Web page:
Development of a Miniature, Semi-Distributed Sapphire Fiber Optic Thermometer for Harsh and High Temperature Environments
Fiber optic temperature sensing has become a well-defined field in the past few decades  through the use of Fiber Bragg Gratings, Fabry-Perot interferometry, and pyrometry, to list several techniques in use today. The use of fiber optics offers significant advantages over electronic sensing in terms of size and insensitivity to harsh conditions such as extreme temperatures and corrosive environments. The availability of optical sapphire materials, including fibers, has allowed the creation of fiber optic sensing elements able to continuously operate at temperatures of 1600"C  or more, thus outstripping the abilities of many commonly used thermocouples (excluding platinum types R, S, and B)  which will also exhibit a sensitivity to electromagnetic fields.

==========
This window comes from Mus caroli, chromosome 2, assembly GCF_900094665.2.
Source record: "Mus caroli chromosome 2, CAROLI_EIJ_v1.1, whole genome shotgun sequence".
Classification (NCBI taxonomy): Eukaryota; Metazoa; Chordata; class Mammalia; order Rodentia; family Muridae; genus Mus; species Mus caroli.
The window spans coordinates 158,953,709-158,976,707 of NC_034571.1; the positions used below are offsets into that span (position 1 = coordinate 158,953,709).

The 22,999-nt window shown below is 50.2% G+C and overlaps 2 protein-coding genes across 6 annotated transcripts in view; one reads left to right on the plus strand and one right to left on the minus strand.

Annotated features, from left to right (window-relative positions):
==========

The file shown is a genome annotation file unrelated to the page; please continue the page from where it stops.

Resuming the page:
In addition to the aforementioned benefits, fiber optic sensing techniques provide a great deal of accuracy in temperature measurement over the entire working range of the sensor.
The work documented in this thesis consists of efforts to minimize the overall footprint of a sapphire based extrinsic Fabry-Perot interferometry (EFPI) temperature sensing element, as well as strides made in multiplexing the same element and reducing the error potential from cross sensitivity of the thermometer with applied strain. This work has been variously funded by Pratt & Whitney and the Department of Energy.